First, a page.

The former railway around Caherciveen

On the 12th of August in 1893 the railway connection from Killorglin to Reenard Point, just beyond Caherciveen, was opened as part of the Farranfore – Valentia Harbour railroad by the Great Southern and Western Railways company. It ran for just over 39 miles and serviced 12 different train stations. On the 1st of February 1960 it was decided the railway was no longer economically viable and consequently shut down.

The old railway bridge in Cahersiveen
The old railway bridge in Cahersiveen
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Driving the Ring of Kerry (N70) road between Glenbeigh and Caherciveen, you will see the tunnels cutting through Drung Hill above the road. A mile further you cannot miss the impressive Gleensk viaduct, which carried the railway over the valley it’s named after.

Old railway tunnel near Glenbeigh"
Old railway tunnel near Glenbeigh"

Whilst most of the former train stations have been demolished (few remain such as the Fexco office in Killorglin), there are still plenty of traces of the former railroad to be found. In Caherciveen Town, the bridge over Valentia River is the most obvious of all. Unfortunately the bridge is closed to the public.

In 2013 a plan was drafted to convert the former railway, or at least a good part of it, into a so-called “Greenway”, a trendy word for cycling route. It was picked up by Minister Alan Kelly in 2014. Kerry County Council however, had difficulties with a small amount of landowners on the proposed route, who objected the council’s original plans and preferred an alternative route. The council in its turn decided to issue Compulsory Purchase Orders (CPO) in order to continue with its original route.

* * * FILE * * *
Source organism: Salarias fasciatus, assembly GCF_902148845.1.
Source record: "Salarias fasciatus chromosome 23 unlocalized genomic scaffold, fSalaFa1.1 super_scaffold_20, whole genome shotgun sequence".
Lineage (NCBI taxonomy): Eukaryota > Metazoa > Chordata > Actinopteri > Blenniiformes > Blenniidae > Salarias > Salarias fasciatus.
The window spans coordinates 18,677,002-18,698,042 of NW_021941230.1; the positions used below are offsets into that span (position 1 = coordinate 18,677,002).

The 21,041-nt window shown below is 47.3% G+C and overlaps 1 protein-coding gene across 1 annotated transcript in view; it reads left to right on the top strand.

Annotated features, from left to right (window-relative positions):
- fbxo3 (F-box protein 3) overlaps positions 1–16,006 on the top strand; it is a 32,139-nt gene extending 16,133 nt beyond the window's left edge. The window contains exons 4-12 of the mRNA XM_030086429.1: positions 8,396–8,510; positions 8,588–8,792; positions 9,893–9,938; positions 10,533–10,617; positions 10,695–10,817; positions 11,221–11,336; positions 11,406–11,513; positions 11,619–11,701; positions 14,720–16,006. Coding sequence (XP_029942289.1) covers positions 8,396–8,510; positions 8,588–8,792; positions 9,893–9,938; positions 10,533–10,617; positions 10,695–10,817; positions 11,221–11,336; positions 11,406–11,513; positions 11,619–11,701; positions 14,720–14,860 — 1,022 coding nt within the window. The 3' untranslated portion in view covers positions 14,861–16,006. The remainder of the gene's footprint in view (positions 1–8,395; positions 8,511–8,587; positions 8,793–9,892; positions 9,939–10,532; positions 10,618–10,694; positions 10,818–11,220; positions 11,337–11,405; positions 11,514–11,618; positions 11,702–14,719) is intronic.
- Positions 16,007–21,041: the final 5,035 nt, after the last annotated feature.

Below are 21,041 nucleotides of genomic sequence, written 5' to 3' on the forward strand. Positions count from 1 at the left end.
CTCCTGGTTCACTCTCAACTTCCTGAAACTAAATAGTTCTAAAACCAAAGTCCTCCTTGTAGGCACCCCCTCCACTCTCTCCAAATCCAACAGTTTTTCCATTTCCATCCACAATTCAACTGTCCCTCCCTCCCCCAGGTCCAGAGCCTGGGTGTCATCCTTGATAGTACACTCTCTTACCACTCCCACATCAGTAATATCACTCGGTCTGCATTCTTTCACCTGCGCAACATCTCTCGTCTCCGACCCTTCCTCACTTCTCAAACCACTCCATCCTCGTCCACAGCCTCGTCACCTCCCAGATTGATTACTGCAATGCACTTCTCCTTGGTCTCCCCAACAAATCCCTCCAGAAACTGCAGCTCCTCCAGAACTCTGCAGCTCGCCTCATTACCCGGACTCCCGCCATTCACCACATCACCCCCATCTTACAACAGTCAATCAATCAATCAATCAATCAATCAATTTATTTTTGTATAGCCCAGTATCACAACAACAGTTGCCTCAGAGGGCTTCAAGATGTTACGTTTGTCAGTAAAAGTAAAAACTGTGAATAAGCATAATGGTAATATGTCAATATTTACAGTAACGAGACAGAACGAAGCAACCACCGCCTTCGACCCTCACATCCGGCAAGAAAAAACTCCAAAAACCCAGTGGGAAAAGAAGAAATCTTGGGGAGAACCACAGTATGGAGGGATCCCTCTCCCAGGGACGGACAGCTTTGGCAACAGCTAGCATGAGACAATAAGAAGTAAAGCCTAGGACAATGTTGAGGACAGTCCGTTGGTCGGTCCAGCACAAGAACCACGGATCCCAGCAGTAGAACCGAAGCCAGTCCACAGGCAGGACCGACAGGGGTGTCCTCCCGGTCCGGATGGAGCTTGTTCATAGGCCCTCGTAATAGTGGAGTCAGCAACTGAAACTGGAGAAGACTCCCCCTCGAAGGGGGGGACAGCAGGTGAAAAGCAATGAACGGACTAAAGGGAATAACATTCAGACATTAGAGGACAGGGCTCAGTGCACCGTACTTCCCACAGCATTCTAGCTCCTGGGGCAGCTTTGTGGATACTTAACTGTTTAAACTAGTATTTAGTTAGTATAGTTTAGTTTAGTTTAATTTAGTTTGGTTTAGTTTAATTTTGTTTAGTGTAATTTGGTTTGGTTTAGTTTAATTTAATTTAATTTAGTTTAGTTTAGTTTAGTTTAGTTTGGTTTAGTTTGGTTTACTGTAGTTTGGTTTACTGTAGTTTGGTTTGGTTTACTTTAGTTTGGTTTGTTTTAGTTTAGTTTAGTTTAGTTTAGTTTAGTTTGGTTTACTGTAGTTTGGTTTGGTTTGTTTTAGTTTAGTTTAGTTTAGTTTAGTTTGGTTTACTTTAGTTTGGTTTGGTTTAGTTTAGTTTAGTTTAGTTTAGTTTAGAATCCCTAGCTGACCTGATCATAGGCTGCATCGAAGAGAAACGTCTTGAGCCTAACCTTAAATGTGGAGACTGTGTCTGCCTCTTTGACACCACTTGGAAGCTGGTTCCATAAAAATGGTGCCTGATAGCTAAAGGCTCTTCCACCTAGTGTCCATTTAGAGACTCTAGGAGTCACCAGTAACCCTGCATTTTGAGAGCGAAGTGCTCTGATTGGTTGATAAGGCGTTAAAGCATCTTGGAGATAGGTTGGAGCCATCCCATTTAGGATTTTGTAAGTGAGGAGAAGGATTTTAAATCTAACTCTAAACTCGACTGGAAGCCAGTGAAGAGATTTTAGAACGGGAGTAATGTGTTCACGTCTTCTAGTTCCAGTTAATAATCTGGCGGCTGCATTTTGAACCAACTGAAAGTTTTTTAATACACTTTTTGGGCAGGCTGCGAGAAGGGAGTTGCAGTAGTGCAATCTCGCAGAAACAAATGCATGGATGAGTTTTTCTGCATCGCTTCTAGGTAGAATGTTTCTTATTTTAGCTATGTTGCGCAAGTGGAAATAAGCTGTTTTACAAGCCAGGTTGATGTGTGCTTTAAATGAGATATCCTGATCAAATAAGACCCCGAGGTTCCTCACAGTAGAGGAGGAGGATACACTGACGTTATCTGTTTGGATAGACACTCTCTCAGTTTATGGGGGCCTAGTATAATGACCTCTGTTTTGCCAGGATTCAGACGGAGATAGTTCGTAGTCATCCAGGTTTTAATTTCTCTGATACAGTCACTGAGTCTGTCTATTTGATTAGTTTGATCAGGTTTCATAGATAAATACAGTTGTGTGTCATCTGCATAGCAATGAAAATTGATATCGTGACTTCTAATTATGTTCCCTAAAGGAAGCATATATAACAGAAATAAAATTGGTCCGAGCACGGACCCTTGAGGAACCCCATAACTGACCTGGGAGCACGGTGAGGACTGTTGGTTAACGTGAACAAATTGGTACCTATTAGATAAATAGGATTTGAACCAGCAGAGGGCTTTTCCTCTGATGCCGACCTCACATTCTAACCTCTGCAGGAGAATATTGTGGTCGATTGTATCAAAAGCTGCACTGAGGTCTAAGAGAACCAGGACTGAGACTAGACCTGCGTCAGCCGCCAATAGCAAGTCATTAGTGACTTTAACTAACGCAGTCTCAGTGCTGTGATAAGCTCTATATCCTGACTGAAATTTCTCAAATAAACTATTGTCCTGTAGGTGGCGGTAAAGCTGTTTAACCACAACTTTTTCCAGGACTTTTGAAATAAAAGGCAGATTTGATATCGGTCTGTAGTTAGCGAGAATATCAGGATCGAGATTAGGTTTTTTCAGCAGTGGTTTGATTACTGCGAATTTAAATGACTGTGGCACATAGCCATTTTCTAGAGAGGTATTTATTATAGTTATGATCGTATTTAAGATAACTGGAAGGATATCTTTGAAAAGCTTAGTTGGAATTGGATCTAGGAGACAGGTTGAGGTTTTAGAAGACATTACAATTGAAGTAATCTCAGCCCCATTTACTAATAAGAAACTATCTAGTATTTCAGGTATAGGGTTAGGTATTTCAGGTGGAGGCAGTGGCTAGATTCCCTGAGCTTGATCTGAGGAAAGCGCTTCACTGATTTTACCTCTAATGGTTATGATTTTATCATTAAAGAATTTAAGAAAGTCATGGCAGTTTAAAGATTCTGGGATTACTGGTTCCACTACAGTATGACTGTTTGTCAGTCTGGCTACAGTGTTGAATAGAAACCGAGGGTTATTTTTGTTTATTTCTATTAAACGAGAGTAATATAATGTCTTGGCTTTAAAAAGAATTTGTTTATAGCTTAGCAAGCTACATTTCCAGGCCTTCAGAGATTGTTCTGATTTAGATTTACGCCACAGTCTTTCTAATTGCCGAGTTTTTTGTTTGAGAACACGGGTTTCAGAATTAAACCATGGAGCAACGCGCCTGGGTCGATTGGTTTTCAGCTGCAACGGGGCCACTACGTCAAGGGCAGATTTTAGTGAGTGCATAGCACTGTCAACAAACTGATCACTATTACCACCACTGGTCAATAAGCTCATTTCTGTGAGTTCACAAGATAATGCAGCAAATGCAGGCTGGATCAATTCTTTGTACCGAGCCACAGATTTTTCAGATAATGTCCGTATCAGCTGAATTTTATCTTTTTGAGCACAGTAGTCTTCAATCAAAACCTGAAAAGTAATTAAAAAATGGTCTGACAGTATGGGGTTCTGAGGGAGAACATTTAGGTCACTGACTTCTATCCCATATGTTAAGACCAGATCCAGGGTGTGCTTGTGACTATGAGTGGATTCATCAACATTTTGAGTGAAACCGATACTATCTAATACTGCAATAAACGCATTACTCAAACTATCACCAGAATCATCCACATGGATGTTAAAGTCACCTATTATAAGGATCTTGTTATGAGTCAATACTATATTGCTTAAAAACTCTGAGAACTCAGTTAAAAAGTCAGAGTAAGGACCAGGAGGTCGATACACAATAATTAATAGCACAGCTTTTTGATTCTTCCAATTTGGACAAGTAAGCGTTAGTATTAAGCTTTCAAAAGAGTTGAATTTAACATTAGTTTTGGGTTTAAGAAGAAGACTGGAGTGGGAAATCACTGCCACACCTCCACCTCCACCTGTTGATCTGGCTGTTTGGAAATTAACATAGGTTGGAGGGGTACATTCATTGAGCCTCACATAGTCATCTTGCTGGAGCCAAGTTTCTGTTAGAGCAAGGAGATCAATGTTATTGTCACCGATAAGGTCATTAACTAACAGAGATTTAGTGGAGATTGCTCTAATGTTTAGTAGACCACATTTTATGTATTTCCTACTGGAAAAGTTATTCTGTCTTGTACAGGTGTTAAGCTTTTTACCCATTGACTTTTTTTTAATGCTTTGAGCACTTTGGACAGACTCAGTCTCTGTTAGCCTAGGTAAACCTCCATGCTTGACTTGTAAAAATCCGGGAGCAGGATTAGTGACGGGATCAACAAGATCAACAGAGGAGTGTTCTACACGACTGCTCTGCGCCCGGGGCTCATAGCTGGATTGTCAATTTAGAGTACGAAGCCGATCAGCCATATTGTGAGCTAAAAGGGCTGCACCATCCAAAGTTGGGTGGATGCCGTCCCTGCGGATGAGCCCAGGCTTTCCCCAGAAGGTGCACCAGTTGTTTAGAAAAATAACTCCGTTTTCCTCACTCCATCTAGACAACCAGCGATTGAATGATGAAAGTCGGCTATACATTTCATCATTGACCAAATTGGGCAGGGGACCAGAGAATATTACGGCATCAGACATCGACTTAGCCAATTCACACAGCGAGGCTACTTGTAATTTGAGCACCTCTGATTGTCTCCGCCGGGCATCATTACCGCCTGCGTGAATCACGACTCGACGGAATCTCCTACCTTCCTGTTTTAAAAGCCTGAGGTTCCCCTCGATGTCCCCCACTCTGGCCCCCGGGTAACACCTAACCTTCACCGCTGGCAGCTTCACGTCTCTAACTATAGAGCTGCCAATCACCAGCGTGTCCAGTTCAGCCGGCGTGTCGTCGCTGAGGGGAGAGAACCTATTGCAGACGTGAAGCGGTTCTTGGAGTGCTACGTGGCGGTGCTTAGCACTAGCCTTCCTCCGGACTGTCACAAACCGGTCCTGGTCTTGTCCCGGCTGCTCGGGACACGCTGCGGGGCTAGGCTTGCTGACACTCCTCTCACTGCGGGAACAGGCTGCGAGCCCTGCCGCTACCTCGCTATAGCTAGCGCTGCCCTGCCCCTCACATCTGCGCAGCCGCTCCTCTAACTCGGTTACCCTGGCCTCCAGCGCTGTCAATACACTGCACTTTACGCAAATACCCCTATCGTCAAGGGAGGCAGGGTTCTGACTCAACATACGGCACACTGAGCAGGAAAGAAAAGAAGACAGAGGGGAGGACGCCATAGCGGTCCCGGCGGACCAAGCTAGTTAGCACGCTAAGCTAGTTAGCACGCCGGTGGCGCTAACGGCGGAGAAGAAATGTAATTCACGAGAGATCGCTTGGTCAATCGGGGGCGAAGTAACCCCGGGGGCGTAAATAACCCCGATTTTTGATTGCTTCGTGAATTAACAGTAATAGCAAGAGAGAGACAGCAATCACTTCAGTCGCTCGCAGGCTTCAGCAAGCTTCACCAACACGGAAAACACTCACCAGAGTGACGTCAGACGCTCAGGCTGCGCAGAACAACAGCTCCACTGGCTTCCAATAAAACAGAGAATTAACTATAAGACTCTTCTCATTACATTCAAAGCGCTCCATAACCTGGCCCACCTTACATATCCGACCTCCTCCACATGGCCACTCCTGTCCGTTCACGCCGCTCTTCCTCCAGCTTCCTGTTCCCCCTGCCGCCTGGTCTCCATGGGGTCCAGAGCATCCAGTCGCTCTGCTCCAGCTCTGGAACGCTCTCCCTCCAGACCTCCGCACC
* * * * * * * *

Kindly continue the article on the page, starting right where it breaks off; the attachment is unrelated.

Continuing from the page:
This was not a popular decision and whilst an Environmental Impact Statement (EIS) is carried out, the issuing of CPOs was delayed in early 2017. After a lengthy procedure, planning permission was eventually lodged by Kerry County Council in April 2019.

As it stands, at the moment of writing in early 2021, the plans have finally been approved by An Bord Pleanala only to become subject to legal proceedings by objectors. Two separate legal challenges have been brought to the High Court aiming to quash the board's decision. Hearings are expected to take place in March, which has the council and many locals vexed.

Gleesk Viaduct
Gleesk Viaduct

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